Just when it appeared that discussions concerning global government agreement on a minimum tax for multinational companies were coming to a head, it looks more likely now that a fully-formed global tax agreement among over 130 jurisdictions will be further delayed.
As The Wall Street Journal (WSJ) reports, a formal agreement on the multilateral deal will take longer than predicted and is now expected to be completed in 2023, with implementation occurring in 2024.
The idea behind collecting more tax from large companies in countries where customer bases exist, but where company employees and operations are not actually located, has been bandied about for about a decade. However, it was only between July and October of 2021 that definite plans and outlines were established.
According to The Tax Foundation, last July’s announcement by countries negotiating details at the Organization for Economic Co-Operation and Development (OECD) prefaced an agreement on an outline for new global tax regulations.
On Nov. 4, 2021, 137 jurisdictions had agreed on the “Two-Pillar Solution to Address the Tax Challenges Arising from the Digitalisation of the Economy,” which postulated reforms concerning where corporations pay taxes (“Pillar One”; affecting about $125 billion in profits) and a global minimum tax (“Pillar Two”; raising tax revenues by approximately $150 billion around the world).
However, according to The Guardian, there are many facets to both pillars and “still some difficult discussions underway with relations to the technical aspects” of Pillar One in particular that are delaying the implementation of this “historic” global tax deal on multinationals, per Mathias Cormann, secretary-general of the OECD.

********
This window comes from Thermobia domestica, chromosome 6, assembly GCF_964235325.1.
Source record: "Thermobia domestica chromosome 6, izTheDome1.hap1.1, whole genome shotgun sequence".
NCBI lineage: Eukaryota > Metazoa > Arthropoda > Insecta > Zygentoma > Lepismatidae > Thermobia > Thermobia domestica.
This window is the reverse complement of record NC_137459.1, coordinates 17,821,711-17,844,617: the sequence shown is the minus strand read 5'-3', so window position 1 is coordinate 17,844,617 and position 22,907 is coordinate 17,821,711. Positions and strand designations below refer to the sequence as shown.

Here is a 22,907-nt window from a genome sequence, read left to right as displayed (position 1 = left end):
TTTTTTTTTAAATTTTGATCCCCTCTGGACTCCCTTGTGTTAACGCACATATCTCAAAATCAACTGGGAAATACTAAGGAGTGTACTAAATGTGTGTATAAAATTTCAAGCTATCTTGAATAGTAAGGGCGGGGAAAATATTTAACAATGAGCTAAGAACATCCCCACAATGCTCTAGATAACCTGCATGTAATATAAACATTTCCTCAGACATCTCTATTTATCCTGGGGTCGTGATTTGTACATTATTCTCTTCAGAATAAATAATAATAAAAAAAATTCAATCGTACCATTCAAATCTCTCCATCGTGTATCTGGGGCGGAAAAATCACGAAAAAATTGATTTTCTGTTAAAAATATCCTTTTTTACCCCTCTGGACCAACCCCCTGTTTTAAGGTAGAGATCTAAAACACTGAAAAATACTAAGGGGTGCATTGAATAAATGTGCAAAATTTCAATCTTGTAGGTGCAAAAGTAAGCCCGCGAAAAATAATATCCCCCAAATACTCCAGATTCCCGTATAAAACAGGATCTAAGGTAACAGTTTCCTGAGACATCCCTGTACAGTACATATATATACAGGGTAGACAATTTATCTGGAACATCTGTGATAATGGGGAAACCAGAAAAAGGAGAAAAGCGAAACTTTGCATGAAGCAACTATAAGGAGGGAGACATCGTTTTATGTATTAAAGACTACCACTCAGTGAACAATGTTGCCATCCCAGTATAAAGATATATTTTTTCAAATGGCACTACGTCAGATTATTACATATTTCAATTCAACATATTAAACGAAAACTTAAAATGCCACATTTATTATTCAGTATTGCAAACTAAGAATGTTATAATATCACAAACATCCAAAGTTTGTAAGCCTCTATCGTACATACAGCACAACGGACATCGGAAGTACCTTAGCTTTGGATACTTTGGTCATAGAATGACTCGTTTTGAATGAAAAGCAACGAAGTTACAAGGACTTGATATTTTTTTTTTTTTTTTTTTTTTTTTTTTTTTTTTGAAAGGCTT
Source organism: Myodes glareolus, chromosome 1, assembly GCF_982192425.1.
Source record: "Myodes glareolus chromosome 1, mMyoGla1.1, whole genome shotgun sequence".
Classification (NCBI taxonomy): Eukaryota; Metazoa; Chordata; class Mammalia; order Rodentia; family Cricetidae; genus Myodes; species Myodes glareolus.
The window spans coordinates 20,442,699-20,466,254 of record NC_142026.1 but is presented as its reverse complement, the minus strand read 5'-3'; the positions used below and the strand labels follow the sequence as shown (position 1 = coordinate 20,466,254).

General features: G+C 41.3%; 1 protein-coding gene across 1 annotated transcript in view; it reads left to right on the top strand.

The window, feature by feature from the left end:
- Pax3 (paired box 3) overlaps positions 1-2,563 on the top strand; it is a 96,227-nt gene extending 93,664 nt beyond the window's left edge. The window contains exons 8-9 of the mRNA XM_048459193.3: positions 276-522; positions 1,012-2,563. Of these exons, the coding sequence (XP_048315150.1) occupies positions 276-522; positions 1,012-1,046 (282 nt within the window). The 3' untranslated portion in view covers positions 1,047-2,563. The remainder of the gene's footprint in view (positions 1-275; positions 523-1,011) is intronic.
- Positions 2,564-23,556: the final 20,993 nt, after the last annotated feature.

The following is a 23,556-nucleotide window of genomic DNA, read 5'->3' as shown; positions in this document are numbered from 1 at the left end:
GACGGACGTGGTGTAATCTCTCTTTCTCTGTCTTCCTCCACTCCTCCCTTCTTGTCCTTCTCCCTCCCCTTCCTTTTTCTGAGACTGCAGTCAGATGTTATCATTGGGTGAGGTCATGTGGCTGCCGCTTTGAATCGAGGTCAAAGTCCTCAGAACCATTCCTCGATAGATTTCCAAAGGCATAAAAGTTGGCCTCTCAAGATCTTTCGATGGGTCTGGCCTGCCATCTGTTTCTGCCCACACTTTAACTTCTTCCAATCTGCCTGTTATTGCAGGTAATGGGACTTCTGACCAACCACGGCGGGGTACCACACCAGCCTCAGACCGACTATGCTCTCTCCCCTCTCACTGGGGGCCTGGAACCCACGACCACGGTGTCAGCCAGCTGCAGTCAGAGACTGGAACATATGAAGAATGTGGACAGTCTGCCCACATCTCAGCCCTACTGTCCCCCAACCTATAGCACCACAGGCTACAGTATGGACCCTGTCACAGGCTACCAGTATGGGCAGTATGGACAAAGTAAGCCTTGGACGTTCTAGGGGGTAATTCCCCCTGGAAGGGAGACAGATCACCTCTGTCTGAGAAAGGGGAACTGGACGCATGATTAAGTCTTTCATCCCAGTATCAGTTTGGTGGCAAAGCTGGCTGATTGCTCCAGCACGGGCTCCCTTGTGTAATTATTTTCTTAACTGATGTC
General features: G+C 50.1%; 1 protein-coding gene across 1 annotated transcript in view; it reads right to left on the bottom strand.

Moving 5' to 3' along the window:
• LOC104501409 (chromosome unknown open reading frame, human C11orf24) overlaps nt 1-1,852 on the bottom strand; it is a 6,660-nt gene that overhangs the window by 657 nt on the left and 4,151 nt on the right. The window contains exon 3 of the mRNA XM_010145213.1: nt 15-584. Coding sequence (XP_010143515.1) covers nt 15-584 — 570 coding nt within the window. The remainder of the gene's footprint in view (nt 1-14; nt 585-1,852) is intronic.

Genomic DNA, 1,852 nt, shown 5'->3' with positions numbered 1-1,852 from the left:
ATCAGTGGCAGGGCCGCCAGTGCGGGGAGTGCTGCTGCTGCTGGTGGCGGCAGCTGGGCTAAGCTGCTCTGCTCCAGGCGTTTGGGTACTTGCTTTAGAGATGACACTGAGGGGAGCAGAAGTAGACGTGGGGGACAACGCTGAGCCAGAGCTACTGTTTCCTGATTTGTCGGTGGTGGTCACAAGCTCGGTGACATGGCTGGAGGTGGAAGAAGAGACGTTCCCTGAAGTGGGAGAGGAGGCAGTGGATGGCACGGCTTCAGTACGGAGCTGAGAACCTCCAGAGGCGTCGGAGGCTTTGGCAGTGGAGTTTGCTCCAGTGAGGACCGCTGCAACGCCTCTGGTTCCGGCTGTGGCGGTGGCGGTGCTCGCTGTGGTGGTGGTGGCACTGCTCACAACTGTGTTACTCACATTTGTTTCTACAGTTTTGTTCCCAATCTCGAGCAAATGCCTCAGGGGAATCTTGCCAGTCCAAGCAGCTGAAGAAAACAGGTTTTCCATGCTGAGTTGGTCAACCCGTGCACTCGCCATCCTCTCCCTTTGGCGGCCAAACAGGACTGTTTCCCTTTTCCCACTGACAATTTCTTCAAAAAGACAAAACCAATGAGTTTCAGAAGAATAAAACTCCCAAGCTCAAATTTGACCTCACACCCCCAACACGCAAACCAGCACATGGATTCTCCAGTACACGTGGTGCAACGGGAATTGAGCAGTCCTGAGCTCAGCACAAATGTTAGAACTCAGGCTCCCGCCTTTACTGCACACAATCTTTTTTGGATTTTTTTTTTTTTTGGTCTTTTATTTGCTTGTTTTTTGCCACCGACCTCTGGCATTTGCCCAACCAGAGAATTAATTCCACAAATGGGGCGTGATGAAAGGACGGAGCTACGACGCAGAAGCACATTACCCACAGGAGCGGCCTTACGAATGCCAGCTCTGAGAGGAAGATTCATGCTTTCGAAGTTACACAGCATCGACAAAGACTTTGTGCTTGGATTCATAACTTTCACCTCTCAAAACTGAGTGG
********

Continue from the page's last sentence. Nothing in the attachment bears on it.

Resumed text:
“We deliberately set a very ambitious timeline for implementation to keep the pressure on and we think that has helped keep the momentum going,” said Cormann in a statement. “But I suspect it is probably most likely that we will end up with a practical implementation from 2024 onwards.”
All participating countries will need to approve the two-pillar global minimum tax agreement when it eventually gets finalized next year. In the U.S., bipartisan support will be required to approve President Biden’s backing of the agreement, but with the prospect of a full Republican-controlled (or partially controlled) House of Representatives come this November, it is unlikely that will happen, per the WSJ.
Independently, neither the U.S. nor the EU have established minimum corporate tax legislation. Stateside, some of the particulars related to this global tax agreement are tied to the president’s halted Build Back Better legislation.
In Europe, Hungary has vetoed any implementation of the new tax. In response, the U.S. Treasury announced last week it is looking to discontinue its 40-year-old tax treaty with Hungary over its resistance to a global minimum tax, according to The Washington Post.
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